In all, it took us 7.5 hours with around 1.5 hours of stops and we were back in the pub to celebrate over a beer well before sunset. Not bad for a pair of 'golden oldies' according to young George...

Watch the video on YouTube:

Monday, 7 October 2013

Climbing to the Highest Building in Europe: Margherita on Signalkuppe, Italy and Switzerland

‘Mountaineering is an hazardous discipline which requires a high psycho-physical preparation. A little distraction can cost your life’. This was the sobering message that greeted us as we were disgorged along with numerous other climbers from the cable car at the Passo Dei Salato. We had already travelled up via two lifts from our camp site far below in the alpine village of Alagna Valsesia and I was beginning to wish I was languishing in my camping chair nursing a cool beer in the warm afternoon sunshine instead of contemplating an extreme few days in the High Alps, which might, just might, in my present half-hearted frame of mind, claim my life! Reluctantly, I trudged the few hundred metres to the final cable car that would take us up to Passo Salati-Indren at 3,200 metres.

From here a long line of climbers began making its way across the first of two glaciers for the Gnifetti Hut sited at 3,647 metres. It was not yet visible, as between it and the cable car was a huge shelf of rock which had to be surmounted. The pace was fast as we crossed the Indren Glacier, snow turned to a caster sugar consistency in the warm afternoon sun, making it mucky and slushy in places. Despite climbing a via ferrata the day before as part of our acclimatisation regimen, I had not anticipated how challenging surmounting this huge wall of rock would be. It was easily a grade two scramble and was very exposed in places, necessitating the use of fixed ropes or wooden stemples to facilitate access up its craggy face; one slip might have proved fatal without a helmet. Some climbers wisely missed out this section, taking a longer, but safer, route round this obstacle past the Mantova Hut (3498 metres) which then brought them on to the Garstelet glacier below the Gnifetti Hut.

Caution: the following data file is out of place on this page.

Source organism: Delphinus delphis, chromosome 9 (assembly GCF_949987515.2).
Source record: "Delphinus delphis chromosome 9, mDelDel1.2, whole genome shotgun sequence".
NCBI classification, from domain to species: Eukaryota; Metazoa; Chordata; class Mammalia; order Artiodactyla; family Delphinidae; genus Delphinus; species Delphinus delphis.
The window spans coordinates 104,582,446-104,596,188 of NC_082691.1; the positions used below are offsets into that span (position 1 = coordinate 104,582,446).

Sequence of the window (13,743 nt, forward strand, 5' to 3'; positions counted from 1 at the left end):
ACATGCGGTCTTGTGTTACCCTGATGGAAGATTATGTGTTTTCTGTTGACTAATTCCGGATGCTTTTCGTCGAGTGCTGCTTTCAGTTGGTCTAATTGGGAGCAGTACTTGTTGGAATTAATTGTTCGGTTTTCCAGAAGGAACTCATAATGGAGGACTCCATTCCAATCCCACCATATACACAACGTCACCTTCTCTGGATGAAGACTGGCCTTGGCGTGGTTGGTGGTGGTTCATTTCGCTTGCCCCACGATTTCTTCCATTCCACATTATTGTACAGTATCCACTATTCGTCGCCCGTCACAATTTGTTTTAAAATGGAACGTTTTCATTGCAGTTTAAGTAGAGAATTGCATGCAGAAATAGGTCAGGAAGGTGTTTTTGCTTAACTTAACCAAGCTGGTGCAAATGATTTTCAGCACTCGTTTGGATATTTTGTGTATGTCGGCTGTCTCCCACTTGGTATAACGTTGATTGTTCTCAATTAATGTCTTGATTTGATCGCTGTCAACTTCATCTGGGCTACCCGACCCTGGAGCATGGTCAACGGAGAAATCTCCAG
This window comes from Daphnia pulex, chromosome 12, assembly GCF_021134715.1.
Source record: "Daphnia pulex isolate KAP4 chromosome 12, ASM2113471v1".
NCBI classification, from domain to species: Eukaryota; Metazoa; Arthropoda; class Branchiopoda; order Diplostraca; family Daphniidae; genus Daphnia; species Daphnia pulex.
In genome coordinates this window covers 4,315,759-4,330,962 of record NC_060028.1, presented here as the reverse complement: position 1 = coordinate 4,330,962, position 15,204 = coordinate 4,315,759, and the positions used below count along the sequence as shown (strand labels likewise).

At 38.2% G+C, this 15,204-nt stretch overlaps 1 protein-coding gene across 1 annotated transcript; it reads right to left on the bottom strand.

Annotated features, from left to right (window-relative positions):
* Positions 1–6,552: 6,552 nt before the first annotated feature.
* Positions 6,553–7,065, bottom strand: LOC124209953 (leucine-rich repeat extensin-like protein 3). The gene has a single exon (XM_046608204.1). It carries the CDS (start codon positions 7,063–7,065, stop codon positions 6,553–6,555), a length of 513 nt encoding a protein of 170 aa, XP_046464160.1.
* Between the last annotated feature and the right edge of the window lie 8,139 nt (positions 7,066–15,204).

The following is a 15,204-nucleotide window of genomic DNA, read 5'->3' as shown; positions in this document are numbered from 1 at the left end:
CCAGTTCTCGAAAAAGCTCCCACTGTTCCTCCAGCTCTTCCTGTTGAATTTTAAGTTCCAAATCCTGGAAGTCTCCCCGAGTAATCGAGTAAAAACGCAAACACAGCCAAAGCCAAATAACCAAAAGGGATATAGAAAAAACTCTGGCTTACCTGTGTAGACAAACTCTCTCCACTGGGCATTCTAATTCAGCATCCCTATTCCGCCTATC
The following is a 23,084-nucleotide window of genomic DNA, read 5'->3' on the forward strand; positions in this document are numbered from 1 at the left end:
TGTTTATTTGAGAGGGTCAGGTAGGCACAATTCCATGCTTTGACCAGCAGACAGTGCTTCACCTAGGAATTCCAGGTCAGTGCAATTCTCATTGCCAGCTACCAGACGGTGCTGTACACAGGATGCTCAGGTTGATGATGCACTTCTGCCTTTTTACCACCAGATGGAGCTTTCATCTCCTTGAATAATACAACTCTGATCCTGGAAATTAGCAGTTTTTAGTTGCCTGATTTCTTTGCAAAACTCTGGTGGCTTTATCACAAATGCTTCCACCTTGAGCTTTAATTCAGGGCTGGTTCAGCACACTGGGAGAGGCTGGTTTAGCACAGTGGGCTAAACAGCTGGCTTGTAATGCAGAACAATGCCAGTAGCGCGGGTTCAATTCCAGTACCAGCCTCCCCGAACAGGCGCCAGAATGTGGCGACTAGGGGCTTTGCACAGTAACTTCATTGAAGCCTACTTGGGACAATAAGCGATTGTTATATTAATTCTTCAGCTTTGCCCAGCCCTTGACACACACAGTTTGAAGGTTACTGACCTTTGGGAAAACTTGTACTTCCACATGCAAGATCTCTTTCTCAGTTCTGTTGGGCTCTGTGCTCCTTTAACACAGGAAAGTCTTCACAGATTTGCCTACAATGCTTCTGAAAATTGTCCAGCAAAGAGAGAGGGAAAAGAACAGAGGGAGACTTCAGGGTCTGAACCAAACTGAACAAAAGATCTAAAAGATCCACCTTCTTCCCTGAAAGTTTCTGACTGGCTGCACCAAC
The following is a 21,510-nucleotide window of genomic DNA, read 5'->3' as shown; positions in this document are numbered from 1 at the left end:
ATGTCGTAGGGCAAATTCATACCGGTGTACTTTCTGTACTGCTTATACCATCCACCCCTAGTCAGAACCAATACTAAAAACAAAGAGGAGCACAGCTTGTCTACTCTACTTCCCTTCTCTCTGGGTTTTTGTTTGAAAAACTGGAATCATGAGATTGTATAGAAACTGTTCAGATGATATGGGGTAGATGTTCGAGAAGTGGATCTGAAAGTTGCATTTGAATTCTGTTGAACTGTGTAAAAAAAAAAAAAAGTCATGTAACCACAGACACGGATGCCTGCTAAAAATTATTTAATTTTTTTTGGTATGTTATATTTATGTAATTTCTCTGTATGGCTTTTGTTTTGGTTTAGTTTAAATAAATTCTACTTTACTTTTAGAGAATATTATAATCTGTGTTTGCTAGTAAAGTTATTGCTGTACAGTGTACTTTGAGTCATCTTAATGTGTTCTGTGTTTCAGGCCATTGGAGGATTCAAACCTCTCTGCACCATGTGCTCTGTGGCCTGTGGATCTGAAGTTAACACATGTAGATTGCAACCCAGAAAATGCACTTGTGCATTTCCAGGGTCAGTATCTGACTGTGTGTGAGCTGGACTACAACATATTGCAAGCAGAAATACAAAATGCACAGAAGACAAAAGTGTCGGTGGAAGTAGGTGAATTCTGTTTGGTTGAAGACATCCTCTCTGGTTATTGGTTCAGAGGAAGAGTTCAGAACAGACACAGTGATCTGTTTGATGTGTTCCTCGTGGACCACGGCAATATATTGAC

It was with some relief that I arrived at the rocky plateau atop the shelf of rock, prominent upon which was a triangular frame fluttering with coloured strips of fabric printed with Himalayan prayers which looked strangely out of place in Italy. Two nearly parallel thin white lines were just perceptible leading across the gently rising glacier gleaming in the afternoon sun towards the Gnifetti Hut, impervious as a fortress atop another immense shelf of rock with near vertical walls. Donning our crampons, we set out on the upper of these two paths across the glacier, by now feeling the altitude a little, making progress somewhat slower. Pausing to remove our crampons, we then assailed the vertical wall, aided by a series of metal staples and fixed rope which led to a rocky ledge and a path that rose directly to the balcony of the hut via a flight of steps.

People thronged the balcony watching the progress of those who were still crossing the glacier below. The views from here were truly magnificent, with the Mantova Hut below clearly visible and the turquoise Lake Gabiet beyond, seemingly encircled by wave after wave of jagged smoky blue mountaintops. Martin registered us and, being among the first group to reach the hut, we were allocated a cosy double bunk room on the second floor, thankful indeed that we were not in a dormitory with numerous other climbers. Being members of the Austrian Alpine Club, we got a decent discount on the room too. Having settled in and stored our boots and ice axes in the kit room, we strode up to the bar for our reward: two cool draft beers, which we took outside to savour in the warmth of the afternoon sun.